About 17 vulnerabilities and backdoors were identified in FiberHome devices

On FiberHome routers used by providers to connect subscribers to GPON optical communication lines, 17 security issues were identified, including the presence of backdoors with predefined credentials that allow remote control of equipment. The issues allow a remote attacker to gain root access to the device without passing authentication.

So far, vulnerabilities have been confirmed in FiberHome HG6245D and RP2602 devices, as well as partially in AN5506-04- * devices, but the issues may affect other router models from this company that have not been tested.

It is observed that, by default, IPv4 access to the administrator interface on the studied devices is limited to the internal network interface, allowing access only from the local network, but at the same time, IPv6 access is not limited in any way, allowing the existing back doors to be used when accessing IPv6 from the external network.

In addition to the web interface that works over HTTP / HTTPS, the devices provide a function for remote activation of the command line interface, to which it can be accessed via telnet.

The CLI is activated by sending a special request over HTTPS with predefined credentials. In addition, a vulnerability (stack overflow) was detected in the http server serving the web interface, exploited by sending a request with a specially formed HTTP cookie value.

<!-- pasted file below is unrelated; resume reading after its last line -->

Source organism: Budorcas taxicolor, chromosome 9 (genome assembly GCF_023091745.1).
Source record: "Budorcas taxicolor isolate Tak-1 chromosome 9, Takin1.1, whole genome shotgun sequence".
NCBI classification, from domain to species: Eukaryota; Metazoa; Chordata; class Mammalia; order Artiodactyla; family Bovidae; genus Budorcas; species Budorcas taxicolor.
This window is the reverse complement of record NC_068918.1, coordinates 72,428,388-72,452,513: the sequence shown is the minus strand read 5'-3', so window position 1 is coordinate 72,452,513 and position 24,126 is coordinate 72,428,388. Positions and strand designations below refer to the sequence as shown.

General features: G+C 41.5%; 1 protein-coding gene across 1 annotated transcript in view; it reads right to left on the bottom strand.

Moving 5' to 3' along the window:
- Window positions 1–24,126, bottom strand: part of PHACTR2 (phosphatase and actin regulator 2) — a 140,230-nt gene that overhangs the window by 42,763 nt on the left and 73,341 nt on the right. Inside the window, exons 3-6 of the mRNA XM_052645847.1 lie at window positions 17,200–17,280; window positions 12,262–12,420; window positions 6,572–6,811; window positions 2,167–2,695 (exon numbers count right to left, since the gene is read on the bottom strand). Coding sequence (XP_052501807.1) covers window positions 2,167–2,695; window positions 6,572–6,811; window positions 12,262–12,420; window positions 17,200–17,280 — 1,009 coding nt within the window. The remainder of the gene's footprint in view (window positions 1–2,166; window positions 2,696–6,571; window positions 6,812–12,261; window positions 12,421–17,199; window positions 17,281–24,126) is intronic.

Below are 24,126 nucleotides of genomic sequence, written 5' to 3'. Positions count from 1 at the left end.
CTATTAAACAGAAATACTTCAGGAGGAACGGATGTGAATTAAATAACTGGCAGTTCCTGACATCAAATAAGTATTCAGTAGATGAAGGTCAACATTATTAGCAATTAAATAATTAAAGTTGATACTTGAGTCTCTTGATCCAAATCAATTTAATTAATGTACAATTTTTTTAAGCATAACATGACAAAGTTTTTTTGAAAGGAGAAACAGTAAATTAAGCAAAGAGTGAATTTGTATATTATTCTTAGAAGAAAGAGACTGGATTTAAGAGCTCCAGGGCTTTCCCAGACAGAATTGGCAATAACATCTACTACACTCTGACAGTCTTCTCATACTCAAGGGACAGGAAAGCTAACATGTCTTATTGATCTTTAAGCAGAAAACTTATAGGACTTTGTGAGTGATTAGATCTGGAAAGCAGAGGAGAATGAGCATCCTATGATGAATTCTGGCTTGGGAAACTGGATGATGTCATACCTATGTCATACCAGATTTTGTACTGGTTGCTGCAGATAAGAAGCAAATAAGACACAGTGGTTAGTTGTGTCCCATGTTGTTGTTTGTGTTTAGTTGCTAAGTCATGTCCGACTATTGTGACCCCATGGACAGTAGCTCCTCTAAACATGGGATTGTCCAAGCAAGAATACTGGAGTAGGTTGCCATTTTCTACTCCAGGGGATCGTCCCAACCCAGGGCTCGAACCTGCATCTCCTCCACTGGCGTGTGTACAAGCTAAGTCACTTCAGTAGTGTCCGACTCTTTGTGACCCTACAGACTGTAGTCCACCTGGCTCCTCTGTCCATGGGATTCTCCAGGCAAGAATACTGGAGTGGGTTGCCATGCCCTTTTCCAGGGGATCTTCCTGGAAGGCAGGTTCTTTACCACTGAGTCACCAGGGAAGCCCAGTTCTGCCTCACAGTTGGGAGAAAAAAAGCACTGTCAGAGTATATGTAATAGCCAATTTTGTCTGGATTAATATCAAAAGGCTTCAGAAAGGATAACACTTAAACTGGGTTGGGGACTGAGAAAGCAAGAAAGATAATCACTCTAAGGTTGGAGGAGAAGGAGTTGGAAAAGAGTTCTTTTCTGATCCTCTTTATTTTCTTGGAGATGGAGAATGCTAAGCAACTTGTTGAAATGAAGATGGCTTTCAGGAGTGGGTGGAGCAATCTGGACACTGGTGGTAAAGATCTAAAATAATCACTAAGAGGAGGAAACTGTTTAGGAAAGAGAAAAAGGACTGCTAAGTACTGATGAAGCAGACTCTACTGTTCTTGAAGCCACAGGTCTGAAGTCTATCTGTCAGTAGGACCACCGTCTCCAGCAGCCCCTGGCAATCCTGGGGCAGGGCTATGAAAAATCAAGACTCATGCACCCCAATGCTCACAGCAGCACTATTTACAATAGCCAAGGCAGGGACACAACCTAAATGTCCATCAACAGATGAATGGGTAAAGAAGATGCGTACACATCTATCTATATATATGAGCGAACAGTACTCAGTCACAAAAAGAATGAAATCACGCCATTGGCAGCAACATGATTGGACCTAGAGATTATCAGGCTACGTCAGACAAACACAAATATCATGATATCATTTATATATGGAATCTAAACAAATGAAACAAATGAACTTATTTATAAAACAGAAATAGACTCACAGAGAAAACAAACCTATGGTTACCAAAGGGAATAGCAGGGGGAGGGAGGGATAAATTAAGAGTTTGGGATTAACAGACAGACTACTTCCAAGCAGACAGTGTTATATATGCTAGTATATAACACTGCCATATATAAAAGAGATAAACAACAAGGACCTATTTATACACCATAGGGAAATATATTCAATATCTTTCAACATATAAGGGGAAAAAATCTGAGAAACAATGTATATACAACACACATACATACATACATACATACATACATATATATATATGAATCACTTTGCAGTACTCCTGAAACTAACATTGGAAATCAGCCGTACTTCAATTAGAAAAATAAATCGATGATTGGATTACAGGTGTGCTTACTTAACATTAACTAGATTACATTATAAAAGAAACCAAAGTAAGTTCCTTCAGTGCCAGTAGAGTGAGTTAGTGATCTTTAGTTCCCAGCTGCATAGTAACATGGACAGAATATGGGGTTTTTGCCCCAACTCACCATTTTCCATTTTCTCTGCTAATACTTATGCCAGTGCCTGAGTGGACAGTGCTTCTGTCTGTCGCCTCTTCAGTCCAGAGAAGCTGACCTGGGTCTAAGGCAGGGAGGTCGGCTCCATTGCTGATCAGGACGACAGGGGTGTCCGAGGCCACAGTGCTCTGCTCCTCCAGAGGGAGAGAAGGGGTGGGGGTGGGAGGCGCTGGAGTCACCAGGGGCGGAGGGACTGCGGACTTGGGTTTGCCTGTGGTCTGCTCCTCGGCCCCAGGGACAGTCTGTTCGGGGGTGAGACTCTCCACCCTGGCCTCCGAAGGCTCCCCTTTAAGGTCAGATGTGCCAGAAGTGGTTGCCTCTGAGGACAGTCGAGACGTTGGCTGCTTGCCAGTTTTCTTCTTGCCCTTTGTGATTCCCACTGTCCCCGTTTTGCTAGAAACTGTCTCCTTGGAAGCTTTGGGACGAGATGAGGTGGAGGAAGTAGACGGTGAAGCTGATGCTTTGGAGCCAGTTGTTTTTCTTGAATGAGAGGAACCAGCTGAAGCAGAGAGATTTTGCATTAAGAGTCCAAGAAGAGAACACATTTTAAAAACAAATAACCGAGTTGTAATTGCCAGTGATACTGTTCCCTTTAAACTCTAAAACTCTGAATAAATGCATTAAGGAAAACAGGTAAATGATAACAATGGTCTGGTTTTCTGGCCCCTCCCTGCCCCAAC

FiberHome HG6245D routers are GPON FTTH routers. They are mainly used in South America and Southeast Asia (from Shodan). These devices come at competitive prices but are very powerful, with a lot of memory and storage.

Some vulnerabilities have been successfully tested against other fiberhome devices (AN5506-04-FA, firmware RP2631, April 4, 2019). The fiberhome devices have a fairly similar code base, so other fiber home devices (AN5506-04-FA, AN5506-04-FAT, AN5506-04-F) are likely vulnerable as well.

In total, the researcher identified 17 security problems, of which 7 affect the HTTP server, 6 to the telnet server and the rest are associated with system-wide failures.

The manufacturer was notified of the problems identified a year ago, but no information on a solution has been received.

Among the problems identified are the following:

  • Leaked information about subnets, firmware, FTTH connection ID, IP and MAC addresses in the stage before passing authentication.
  • Save users' passwords in the registry in clear text.
  • Plain text storage of credentials to connect to wireless networks and passwords.
  • Stack overflow on HTTP server.
  • The presence in the firmware of a private key for SSL certificates, which can be downloaded via HTTPS ("curl https: //host/privkeySrv.pem").

In the first analysis, the attack surface is not huge:
- - only HTTP / HTTPS is listening by default on the LAN
- - It is also possible to enable a telnetd CLI (not accessible by default) on port 23 / tcp by using hard-coded credentials in the web administration interface.

Also, due to the lack of firewall for IPv6 connectivity, all internal services will be accessible via IPv6 (from the Internet).

Regarding the backdoor identified for telnet activation, the researcher mentions that http server code contains special request handler "/ Telnet", as well as a "/ fh" handler for privileged access.

Additionally, hard-coded authentication parameters and passwords were found in the firmware. In total, 23 accounts were identified in the http server code, linked to different providers. And as for the CLI interface, in it you can start a separate telnetd process with root privileges on network port 26 by passing a base64 script in addition to defining a general password "GEPON" to connect to telnet.

Finally, if you are interested in knowing more about it, you can check the following link.

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